Actually, Article I of the Universal Declaration of Human Rights adopted by the United Nations General Assembly in 1948 which states “All human beings are born free and equal in dignity and rights. They are endowed with reason and conscience and should act towards one another in a spirit of brotherhood” (United Nations 2002) was already in practice in the area when Bahororo refugees arrived in 1800 from former Mpororo kingdom which had disintegrated some 90 years earlier.

The arrival of Bahororo in Rujumbura in 1800

Fifty to ninety years after the collapse of Mpororo kingdom, Bahororo were driven out of the area by Bahima under the leadership of Bahinda clan. Since they had originated in Rwanda, they were familiar with the feudal system of lords and serfs that had dispossessed the indigenous people (dubbed Hutu or slaves/serfs) of their land, property and institutions like the king’s title of Mwami.

Bahororo had developed many years of fighting experience mostly in connection with stealing other people’s cattle or protecting theirs against being stolen. They also had a standing army (G. N. Uzoigwe1982) and quickly crushed resistance and ‘colonized’ the conquered clans. With the help of Arab slave hunters who had brought European weapons with them Makobore, a Muhororo (singular for Bahororo) chief was able to expand his territory. The clans he conquered were dubbed Bairu (slaves).

By collaborating with Arab slave hunters and traders Makobore and his close advisers like the prime minister implicitly or explicitly participated in slavery and slave trade.

Bairu lost their grazing land that was appropriated for grazing long-horn cattle preferred by the new comers over the short-horn type owned by Bairu. The short-horn cattle therefore disappeared and deprived Bairu of a rich source of protein through milk and meat and hides used for clothing. Bahororo monopolized eating goat meat previously consumed by indigenous people and deprived the latter group of that source of protein as well. Lack of animal protein (loss of beef, goat meat and milk) and vegetable protein in Bairu’s diet because much foodstuff went to feed the ruling class of Bahororo as tribute is believed to have contributed to Bairu’s short, and in many cases, stunted stature. This can be confirmed to be true because Bairu children born in wealthy families who are eating balanced diets are as tall and well built as any other normal child.

Further with the introduction of European manufactured products by Arabs, Bairu’s manufactured products were competed out of business. Consequently, Bairu were reduced to cultivation, not by choice but by forced dispossession and unfair competition.

Bahororo then moved to the next stage of dispossessing Bairu. They came up with the notion of ‘protection’. They advised Bairu that in order to protect them against ‘invaders’, Bairu had to produce food, drinks and provide free labor for Bahororo in exchange for that protection. This relationship is similar to the feudal system of lords and serfs in medieval Europe which was introduced in Rwanda by Batutsi and emulated in Rujumbura by Bahororo who are Batutsi from Rwanda. The consequence was further dispossession of their food and labor resulting in abject poverty, under-nutrition and ill-health and reduced productivity and total production.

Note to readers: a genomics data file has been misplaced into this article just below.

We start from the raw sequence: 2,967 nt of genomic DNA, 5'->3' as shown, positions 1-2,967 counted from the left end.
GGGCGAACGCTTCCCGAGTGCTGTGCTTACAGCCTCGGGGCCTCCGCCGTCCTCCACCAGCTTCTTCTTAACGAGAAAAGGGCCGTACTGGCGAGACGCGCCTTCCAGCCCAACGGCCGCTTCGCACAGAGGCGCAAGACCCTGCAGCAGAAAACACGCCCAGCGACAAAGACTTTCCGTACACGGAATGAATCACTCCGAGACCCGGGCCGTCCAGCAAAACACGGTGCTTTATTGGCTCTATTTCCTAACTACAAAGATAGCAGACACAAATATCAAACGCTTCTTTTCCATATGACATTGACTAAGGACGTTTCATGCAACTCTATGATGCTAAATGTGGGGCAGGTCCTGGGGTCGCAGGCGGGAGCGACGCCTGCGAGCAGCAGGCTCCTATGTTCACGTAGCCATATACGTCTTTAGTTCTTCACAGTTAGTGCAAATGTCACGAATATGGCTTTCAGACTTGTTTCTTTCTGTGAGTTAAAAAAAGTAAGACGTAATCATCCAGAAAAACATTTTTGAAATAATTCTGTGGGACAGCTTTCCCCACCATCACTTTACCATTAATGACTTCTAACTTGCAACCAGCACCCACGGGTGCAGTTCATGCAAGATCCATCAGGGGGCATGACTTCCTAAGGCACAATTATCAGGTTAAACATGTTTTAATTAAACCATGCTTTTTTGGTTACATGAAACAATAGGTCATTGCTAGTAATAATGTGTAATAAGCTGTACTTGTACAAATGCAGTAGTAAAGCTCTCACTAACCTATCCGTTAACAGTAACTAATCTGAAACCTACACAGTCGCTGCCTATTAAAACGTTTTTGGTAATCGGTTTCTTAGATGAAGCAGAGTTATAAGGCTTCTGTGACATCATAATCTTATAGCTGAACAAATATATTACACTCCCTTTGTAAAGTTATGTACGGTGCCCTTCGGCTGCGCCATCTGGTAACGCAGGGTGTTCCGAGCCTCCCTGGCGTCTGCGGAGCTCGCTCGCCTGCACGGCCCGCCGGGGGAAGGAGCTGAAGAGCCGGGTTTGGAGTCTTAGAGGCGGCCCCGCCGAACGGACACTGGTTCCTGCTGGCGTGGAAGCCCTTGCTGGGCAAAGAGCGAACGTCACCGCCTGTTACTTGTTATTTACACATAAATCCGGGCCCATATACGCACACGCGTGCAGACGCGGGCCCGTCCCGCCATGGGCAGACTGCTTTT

Then enters British colonialism and Bairu become Bahororo

Uganda became a British protectorate in 1894 administered under a system of indirect rule using local chiefs. In Rujumbura, the British appointed Makobore as their chief civil servant to maintain law and order, collect taxes and supervise the construction of roads and public buildings using free local labor. Taxes and free labor came from Bairu as members of the ruling class were largely exempt from paying taxes and free labor because they did not perform menial work which is below their dignity. In addition Bairu continued to pay tribute in food, drinks and free labor to the chiefs at various levels (from the lowest parish or muruka, to gombolola or sub-county and to the highest saza or county level). Failure to comply was punished by heavy fines, caning and/or imprisonment.

How Bairu became Bahororo

For administrative purposes, the many clans in Kigezi district of which Rujumbura was a part were reduced into three language categories – Bakiga (those who speak Lukiga); Banyarwanda (those who speak Kinyarwanda); and Bahororo (those who speak Ruhororo). Through this administrative arrangement Bahororo migrants who became chiefs over the clans they found in the area turned their subjects into Bahororo, the identity the new rulers brought with them from Mpororo which as a state had long disappeared except in memory (G. N. Uzoigwe 1982).